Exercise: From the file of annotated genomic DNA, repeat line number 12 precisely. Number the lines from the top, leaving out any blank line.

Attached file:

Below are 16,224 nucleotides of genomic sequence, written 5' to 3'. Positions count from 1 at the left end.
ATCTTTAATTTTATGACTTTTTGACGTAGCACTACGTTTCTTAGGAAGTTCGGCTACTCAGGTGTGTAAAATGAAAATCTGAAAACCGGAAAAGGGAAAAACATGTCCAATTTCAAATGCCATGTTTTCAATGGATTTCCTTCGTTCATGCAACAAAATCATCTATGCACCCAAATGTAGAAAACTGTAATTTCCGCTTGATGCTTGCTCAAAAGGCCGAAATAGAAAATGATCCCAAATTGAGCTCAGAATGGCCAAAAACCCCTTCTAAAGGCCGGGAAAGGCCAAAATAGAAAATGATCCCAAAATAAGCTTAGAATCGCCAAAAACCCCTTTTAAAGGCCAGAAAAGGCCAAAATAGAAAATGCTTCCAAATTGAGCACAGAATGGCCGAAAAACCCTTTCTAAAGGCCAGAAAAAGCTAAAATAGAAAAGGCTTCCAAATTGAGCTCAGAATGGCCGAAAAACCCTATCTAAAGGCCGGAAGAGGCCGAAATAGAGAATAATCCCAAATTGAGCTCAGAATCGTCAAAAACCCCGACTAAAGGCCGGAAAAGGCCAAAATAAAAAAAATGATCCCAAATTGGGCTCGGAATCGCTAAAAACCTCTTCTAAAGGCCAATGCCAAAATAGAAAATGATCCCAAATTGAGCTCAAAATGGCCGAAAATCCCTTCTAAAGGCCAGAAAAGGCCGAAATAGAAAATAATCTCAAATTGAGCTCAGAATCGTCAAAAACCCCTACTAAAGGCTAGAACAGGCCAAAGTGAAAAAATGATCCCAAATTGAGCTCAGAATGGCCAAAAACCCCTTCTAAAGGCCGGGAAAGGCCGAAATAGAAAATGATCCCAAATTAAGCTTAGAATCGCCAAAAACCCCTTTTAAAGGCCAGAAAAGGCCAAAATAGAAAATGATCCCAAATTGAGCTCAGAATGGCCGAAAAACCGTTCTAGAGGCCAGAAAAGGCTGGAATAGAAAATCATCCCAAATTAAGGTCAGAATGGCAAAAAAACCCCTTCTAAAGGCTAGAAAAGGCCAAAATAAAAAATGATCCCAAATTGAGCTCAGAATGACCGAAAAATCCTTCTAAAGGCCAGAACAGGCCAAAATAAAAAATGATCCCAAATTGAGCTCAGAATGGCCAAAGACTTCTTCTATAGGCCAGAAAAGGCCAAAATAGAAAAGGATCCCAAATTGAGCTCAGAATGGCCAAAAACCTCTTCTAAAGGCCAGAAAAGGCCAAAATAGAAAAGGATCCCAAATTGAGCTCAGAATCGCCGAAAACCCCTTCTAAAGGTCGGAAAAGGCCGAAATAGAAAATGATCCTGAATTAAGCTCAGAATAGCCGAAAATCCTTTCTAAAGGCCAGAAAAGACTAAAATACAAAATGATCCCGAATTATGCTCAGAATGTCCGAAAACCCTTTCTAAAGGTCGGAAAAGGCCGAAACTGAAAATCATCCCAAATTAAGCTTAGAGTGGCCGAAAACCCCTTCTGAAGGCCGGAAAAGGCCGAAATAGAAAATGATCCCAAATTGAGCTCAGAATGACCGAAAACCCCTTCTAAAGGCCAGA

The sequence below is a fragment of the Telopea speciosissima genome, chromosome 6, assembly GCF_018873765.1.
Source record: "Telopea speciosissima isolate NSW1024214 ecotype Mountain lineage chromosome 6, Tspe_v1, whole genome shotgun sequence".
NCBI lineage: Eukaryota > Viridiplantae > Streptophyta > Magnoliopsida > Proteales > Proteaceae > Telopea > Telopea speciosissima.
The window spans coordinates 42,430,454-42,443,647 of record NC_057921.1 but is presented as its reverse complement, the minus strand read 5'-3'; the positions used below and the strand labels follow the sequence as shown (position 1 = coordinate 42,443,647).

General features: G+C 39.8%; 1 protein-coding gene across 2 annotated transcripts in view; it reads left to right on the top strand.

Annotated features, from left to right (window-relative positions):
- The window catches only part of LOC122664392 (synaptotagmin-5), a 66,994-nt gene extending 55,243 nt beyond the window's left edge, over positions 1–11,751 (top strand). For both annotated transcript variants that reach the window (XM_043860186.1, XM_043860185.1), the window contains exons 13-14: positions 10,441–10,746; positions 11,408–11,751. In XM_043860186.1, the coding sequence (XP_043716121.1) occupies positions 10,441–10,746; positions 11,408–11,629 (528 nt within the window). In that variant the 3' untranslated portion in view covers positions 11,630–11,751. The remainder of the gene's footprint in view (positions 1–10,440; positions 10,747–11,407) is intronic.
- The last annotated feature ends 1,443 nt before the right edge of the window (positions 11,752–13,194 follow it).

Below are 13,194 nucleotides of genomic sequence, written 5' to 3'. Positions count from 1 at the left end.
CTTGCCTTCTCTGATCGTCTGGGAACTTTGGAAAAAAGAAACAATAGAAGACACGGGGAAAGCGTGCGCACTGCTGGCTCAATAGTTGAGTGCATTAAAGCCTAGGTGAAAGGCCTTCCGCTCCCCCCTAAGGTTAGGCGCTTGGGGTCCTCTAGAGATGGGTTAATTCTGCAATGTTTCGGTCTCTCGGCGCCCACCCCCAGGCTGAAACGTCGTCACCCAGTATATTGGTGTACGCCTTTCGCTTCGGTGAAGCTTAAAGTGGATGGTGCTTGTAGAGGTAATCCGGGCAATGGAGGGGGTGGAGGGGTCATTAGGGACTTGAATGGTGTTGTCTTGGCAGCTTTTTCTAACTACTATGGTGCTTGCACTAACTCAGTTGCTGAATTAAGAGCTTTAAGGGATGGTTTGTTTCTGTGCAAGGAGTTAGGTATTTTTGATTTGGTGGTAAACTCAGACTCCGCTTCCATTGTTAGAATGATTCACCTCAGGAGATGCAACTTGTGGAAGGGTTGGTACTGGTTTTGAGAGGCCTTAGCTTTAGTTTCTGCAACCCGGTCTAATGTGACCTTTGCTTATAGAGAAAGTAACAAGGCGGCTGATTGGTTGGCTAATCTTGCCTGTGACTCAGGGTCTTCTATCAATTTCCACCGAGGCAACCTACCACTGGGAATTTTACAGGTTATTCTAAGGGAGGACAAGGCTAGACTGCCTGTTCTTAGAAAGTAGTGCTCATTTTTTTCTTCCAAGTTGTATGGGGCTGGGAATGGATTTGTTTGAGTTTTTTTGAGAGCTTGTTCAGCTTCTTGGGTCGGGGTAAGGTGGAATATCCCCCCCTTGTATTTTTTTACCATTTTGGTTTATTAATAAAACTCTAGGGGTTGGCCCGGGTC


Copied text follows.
CTTGCCTTCTCTGATCGTCTGGGAACTTTGGAAAAAAGAAACAATAGAAGACACGGGGAAAGCGTGCGCACTGCTGGCTCAATAGTTGAGTGCATTAAAGCCTAGGTGAAAGGCCTTCCGCTCCCCCCTAAGGTTAGGCGCTTGGGGTCCTCTAGAGATGGGTTAATTCTGCAATGTTTCGGTCTCTCGGCGCCCACCCCCAGGCTGAAACGTCGTCACCCAGTATATTGGTGTACGCCTTTCGCTTCGGTGAAGCTTAAAGTGGATGGTGCTTGTAGAGGTAATCCGGGCAATGGAGGGGGTGGAGGGGTCATTAGGGACTTGAATGGTGTTGTCTTGGCAGCTTTTTCTAACTACTATGGTGCTTGCACTAACTCAGTTGCTGAATTAAGAGCTTTAAGGGATGGTTTGTTTCTGTGCAAGGAGTTAGGTATTTTTGATTTGGTGGTAAACTCAGACTCCGCTTCCATTGTTAGAATGATTCACCTCAGGAGATGCAACTTGTGGAAGGGTTGGTACTGGTTTTGAGAGGCCTTAGCTTTAGTTTCTGCAACCCGGTCTAATGTGACCTTTGCTTATAGAGAAAGTAACAAGGCGGCTGATTGGTTGGCTAATCTTGCCTGTGACTCAGGGTCTTCTATCAATTTCCACCGAGGCAACCTACCACTGGGAATTTTACAGGTTATTCTAAGGGAGGACAAGGCTAGACTGCCTGTTCTTAGAAAGTAGTGCTCATTTTTTTCTTCCAAGTTGTATGGGGCTGGGAATGGATTTGTTTGAGTTTTTTTGAGAGCTTGTTCAGCTTCTTGGGTCGGGGTAAGGTGGAATATCCCCCCCTTGTATTTTTTTACCATTTTGGTTTATTAATAAAACTCTAGGGGTTGGCCCGGGTC